The Quick World, Autobiography Volume 3
Bridget Williams Books, $29.95
The Quick World completes Lauris Edmond’s promised autobiographical trilogy, and documents the most recent 15 or so years of her life. I find that I have come more and more to admire both the writing and the character that is revealed as I have read the successive volumes.
Hot October was a classic recollection of childhood and youth; the letters of the young student in Wellington at the end of the war suggested a treasure trove for the social historian, though I had some difficulty in digesting the many pages of rather arch and sometimes undiscriminating prose of self-revelation that those letters offered. I wanted much more selecting from within those letters, and a lot more commentary to give me a contemporary perspective on the people and the events. Volume 2, Bonfires in the Rain, introduced me to the young family woman and the incipient writer, a poignantly recognisable figure from within the world of middle New Zealand of the 50s and 60s. Her story of a slow and very often painful movement towards confidence in herself, with the inevitable emergence of dissatisfaction with central aspects of her life, is an experience shared, I think, by a whole generation of New Zealand women. Bonfires in the Rain should be the central document in any consideration of the trilogy as a record of feminist self-discovery. Now The Quick World tells of her recent emergence as a major figure in contemporary New Zealand poetry.
Lauris Edmond became a writer, or rather emerged as a major writer, in the mid-70s, gaining both status and popularity from that. At the end of volume 2, it was interesting to muse on the idea that it didn’t really matter what art or craft she might have chosen to pursue or excel in. The most important discovery that book tells us about was the discovery of the woman herself. In volume 3, however, it does matter, because The Quick World, though continuing a narrative of personal and private change and growth, is also the story of one woman’s involvement in the world of literature.
We discover her first on an overseas trip, one of many recorded in the book, where a visit to some of her now-widespread adult family can be combined with travel for literary research and contact. As the story progresses we are continually made aware that Edmond is involving herself deeply in literary politics. Her writing remains central, and the scholarships and fellowships, followed by the publications and the accolades, attest to this. But there is also now the world of committees, tribunals and lobbies, together with the accompanying sense of community (or coterie) of writers and academics whose sometimes gleeful friendships counterpoint the essentially solitary life of the writer.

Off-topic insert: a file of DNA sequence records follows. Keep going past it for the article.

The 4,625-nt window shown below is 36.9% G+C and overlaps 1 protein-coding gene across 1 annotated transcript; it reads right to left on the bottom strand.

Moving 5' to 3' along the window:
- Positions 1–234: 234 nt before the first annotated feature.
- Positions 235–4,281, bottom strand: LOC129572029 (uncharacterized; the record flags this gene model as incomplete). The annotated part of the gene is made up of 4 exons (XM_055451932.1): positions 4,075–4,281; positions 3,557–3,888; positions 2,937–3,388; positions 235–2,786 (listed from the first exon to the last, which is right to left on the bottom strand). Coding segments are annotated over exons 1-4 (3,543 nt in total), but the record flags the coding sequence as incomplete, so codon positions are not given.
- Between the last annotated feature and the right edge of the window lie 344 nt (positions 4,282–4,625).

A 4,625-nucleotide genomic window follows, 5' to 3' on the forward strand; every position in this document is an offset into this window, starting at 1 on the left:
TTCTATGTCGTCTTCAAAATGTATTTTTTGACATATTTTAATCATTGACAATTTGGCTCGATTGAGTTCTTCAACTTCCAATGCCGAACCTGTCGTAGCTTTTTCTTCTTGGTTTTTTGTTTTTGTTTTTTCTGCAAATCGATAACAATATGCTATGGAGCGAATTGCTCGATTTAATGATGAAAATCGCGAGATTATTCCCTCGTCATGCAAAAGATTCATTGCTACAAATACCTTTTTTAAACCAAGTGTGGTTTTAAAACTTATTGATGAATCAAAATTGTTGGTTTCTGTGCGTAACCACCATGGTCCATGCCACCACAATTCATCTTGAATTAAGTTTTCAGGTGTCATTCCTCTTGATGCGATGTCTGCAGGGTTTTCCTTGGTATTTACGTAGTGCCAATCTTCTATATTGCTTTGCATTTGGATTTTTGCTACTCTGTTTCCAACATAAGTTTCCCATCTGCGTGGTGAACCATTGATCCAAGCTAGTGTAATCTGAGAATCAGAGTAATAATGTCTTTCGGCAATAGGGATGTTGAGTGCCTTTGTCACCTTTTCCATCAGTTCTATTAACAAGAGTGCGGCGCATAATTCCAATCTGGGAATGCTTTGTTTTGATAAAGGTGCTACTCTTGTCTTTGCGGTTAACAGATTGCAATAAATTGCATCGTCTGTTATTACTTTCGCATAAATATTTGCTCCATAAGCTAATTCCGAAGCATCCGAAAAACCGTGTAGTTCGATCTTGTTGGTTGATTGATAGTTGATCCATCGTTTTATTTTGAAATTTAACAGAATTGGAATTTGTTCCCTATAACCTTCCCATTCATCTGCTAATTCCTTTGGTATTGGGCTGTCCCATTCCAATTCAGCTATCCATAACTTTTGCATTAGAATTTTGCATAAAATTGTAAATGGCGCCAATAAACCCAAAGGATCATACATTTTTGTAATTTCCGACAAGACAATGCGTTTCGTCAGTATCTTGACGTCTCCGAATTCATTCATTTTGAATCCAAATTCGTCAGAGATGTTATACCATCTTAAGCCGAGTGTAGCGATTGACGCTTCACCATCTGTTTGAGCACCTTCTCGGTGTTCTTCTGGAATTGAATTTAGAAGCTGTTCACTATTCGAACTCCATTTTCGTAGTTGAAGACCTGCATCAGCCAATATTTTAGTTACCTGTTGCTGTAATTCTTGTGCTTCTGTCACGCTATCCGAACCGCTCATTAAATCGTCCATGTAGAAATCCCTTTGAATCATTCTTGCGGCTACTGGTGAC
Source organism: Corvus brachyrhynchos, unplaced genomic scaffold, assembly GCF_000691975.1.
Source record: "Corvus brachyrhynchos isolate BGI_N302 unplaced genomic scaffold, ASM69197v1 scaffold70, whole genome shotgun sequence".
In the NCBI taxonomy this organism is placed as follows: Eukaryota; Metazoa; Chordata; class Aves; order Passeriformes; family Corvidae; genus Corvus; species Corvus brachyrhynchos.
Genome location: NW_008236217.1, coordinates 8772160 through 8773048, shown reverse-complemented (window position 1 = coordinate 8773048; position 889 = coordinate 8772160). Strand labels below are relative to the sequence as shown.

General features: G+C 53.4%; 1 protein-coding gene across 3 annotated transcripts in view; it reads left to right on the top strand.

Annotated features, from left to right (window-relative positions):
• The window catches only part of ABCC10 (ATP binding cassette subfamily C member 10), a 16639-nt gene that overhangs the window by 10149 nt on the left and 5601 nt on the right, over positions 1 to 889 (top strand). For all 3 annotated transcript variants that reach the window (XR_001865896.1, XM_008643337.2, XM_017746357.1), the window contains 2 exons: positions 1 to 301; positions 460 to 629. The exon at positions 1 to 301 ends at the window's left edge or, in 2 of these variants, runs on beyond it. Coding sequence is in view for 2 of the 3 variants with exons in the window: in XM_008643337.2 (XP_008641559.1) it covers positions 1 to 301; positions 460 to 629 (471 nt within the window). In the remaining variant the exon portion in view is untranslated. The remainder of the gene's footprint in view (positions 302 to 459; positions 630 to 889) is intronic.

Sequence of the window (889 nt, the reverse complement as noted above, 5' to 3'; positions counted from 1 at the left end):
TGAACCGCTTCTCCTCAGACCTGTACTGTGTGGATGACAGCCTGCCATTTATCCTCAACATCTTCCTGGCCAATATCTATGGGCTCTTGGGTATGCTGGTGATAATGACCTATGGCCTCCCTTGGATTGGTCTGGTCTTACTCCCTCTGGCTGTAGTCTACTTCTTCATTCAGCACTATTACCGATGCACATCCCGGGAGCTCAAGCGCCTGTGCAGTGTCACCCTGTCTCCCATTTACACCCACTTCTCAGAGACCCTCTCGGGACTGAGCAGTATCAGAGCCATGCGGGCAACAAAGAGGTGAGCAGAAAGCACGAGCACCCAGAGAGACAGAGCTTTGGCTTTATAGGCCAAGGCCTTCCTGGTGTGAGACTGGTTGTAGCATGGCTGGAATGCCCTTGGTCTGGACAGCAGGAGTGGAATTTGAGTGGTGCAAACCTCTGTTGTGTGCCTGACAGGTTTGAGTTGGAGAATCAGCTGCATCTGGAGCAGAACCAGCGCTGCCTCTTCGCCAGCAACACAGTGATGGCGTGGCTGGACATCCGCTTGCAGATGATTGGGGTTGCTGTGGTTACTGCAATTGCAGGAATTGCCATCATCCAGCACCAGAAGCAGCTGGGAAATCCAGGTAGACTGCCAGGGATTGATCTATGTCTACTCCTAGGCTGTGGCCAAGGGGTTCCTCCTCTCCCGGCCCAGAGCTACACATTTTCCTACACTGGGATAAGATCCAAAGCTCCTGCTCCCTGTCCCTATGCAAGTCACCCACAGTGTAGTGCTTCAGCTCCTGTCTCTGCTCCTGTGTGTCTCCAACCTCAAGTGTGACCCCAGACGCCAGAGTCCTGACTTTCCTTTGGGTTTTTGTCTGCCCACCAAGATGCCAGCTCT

That necessarily selfish choice of a solitary life, with its moments of excruciating loneliness, is bravely documented here. The writing and the achievements, and the gossip from behind the scenes, are all finally matters of public or semi-public record. But it is the record of intensely private moments, of anger and grief, delight and sympathy, that is the most unexpected and the most compelling. The poems used throughout the book are part of the record, and the autobiography offers a context to many of them, enriching our reading of them while not suggesting that as poems they cannot stand alone. Although the book has many intensely personal moments from the author’s life, described with the subjectivity that must accompany such a narrative, it does not seem to invite the reader to take sides or feel judgemental as the painful and long-drawn-out end of her marriage is related. Whatever the distress to those involved, in anatomising the process the author herself has felt ready to accept the consequences of revelation.
At the same time there is strong possibility in any writer’s autobiography that readers will find themselves reading a work of subtle fiction rather than simple fact. Parts of The Quick World strike me in this way. Given a strong suspicion that on occasion the story’s timeline has been reorganised and that some of the supposedly factual details like names and places have been altered, there is sometimes the instinctive uncertainty that comes when one is reading a work whose claim to veracity is not clear-cut. The usual justification for this is discretion, and I have no particular quarrel with the technique, but it opens up the whole question of how autobiography might be composed. Is The Quick World really best accepted as a carefully constructed quasi-novel which uses many of the techniques of fiction, chief among them the selection and reordering of the elements of the narrative, in order to tell its story in the first person? If that is a fair description (and I suspect that it is), it does not diminish my admiration for the book, but it, may on occasion lead me to reserve my judgement as to the work’s documentary status.
Yet there is, of course, far more ‘truth’ than ‘fiction’ in this book. The art of autobiography is by nature egotistical; the writer of any memoir must be convinced that the story she tells is of sufficient intrinsic interest that those readers who are strangers, whose lives have never touched hers, may nevertheless be interested. This is particularly true when the narrative touches upon matters that we habitually think of as private or personal. The narrator risks involving us in the details of her life and the lives of those around her in a way that may feel intrusive, leaving us perhaps embarrassed at being told what we might rather have wished not to know. The Quick World appears to acknowledge this risk, and refuses to be compromised by it.
William Broughton teaches English at Massey University.